What's New For Tax Year 2022?
Tax law changes that affect most taxpayers:
- Request to deduct federal COVID-19 benefits repayment in a prior year
By default, your repayment will be deducted on your 2022 tax return.
You may use form T1B, Request to Deduct Federal
COVID-19 Benefits Repayment in a Prior Year, to request to have the
amount of federal COVID-19 benefits that you repaid in
2022 deducted on your 2020 or 2021 return or split
between your 2022 return and the return for the year that
you received the benefit. The CRA will then automatically
reassess your return(s) to apply the deduction so that you
do not need to make a separate request to change your
prior year return(s).
- Air quality improvement tax credit
If you were self-employed or a member of a partnership in
2022, you may be eligible to claim a refundable tax credit
equal to 25% of your total ventilation expenses to improve
ventilation or air quality at your place of business.
- Disability tax credit
For 2021 and later tax years, an individual diagnosed with type 1
diabetes is deemed to have met the two times and 14 hours per
week requirements for life-sustaining therapy.
- First-time home buyers' tax credit
The amount used to calculate the first-time home buyers'
tax credit has increased to $10,000 for a qualifying home
purchased after December 31, 2021.
- Home accessibility tax credit
The annual expense limit of the home accessibility tax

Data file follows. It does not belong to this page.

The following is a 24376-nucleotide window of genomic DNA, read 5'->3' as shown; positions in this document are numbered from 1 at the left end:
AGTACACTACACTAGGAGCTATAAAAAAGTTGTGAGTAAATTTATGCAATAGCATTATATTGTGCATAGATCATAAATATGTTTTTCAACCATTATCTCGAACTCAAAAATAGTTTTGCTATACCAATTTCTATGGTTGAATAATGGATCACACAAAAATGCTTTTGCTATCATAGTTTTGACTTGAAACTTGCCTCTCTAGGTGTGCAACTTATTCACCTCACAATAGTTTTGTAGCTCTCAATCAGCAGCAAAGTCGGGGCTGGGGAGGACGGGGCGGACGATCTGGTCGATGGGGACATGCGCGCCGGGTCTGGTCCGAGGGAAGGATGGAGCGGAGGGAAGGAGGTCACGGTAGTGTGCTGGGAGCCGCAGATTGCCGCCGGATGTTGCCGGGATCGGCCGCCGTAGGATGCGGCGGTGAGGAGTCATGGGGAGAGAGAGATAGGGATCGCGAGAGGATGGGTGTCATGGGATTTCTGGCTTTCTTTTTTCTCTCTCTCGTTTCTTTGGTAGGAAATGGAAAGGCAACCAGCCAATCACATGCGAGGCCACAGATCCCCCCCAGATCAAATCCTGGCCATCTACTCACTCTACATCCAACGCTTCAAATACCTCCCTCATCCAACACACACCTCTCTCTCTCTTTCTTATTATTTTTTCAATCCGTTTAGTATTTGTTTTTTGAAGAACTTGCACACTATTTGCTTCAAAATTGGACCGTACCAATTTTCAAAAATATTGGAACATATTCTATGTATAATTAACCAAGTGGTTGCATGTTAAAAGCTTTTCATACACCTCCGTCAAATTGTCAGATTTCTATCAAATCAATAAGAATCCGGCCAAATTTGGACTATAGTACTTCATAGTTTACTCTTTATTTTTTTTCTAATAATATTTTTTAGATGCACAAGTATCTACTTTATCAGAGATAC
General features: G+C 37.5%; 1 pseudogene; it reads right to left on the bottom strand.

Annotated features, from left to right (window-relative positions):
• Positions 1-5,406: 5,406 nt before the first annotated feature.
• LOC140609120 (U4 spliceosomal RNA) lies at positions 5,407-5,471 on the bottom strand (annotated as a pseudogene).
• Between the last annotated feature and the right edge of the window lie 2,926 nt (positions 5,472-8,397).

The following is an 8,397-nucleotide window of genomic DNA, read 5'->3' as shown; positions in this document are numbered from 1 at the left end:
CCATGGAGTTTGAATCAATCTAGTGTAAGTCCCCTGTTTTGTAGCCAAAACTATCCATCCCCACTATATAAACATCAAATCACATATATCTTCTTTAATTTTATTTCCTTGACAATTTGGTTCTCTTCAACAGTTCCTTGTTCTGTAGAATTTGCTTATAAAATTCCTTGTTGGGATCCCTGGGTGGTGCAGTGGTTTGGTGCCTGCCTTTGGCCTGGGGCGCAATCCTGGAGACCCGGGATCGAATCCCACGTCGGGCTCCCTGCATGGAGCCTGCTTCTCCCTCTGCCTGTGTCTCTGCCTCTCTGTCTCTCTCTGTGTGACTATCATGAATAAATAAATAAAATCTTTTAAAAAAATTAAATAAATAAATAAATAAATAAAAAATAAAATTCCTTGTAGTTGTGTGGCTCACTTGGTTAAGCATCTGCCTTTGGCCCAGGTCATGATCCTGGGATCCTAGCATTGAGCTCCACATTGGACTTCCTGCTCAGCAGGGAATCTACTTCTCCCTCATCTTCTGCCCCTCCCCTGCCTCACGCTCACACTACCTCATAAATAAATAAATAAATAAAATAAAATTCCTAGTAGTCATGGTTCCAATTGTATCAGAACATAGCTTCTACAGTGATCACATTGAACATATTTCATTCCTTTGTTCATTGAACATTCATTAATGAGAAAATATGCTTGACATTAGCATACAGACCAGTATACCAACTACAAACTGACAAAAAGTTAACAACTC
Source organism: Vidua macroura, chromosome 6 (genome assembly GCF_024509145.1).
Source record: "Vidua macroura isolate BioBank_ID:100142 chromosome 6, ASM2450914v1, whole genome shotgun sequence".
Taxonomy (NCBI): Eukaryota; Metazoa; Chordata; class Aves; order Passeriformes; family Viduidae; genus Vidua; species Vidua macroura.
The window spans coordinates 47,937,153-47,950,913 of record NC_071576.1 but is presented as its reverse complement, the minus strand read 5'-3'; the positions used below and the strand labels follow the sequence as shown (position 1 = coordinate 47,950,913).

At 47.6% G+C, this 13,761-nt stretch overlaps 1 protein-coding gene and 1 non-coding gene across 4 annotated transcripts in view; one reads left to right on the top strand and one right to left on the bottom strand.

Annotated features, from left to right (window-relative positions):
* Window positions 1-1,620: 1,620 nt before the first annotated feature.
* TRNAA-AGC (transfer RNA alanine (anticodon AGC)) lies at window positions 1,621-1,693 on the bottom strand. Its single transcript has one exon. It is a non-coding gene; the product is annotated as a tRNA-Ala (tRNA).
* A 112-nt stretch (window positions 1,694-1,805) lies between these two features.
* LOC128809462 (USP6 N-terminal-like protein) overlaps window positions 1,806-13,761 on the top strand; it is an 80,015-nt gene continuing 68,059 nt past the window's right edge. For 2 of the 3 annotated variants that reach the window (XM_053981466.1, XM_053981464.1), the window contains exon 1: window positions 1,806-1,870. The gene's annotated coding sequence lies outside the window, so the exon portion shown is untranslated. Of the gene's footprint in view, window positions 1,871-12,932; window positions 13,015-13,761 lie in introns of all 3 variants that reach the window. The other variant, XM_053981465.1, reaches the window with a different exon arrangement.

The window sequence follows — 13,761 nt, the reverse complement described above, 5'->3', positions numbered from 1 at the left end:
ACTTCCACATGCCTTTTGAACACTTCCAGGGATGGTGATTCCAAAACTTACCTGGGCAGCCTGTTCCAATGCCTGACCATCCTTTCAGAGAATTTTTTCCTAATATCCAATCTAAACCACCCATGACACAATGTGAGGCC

credit has increased to $20,000.
- Labour mobility deduction for tradespeople
The labour mobility deduction provides eligible
tradespeople and apprentices working in the construction
industry with a deduction for certain temporary relocation
expenses. Eligible individuals may be able to deduct up to
$4,000 in eligible expenses per year. If you are eligible, use form T777 to claim this deduction.
Provincial Tax Changes
Changes have been made to the education property tax credit, seniors school tax rebate and school tax credit for homeowners.
The renters tax credit is a new refundable credit for renters of residential properties. This replaces the renters component
of the education property tax credit.
- Nova Scotia
A new refundable tax credit - children's sports and arts tax credit, has been introduced.
You can claim fees paid in 2022 that you or your spouse or
common-law partner paid to a person or partnership for the
registration or membership of a qualifying child in an
eligible program or a club, association, or similar
organization, whether inside or outside of Nova Scotia.
The maximum amount that can be claimed for 2022 is
$500 per child.
The temporary Ontario seniors' home safety
tax credit and Ontario jobs training tax credit has been extended for 2022.
A temporary, refundable Ontario staycation tax credit has
been introduced for individuals or families who have
qualifying expenses for leisure accommodation in Ontario
in 2022. Ontario residents can claim a credit for 20% of their
2022 qualifying expenses for leisure accommodation in
Ontario of up to $1,000 as an individual or up to $2,000 as
A refundable Ontario seniors care at home tax credit has
been introduced to help low- to moderate- income seniors
with their cost of eligible medical expenses. Tax Chopper calculates this credit
automatically based on your age and income.
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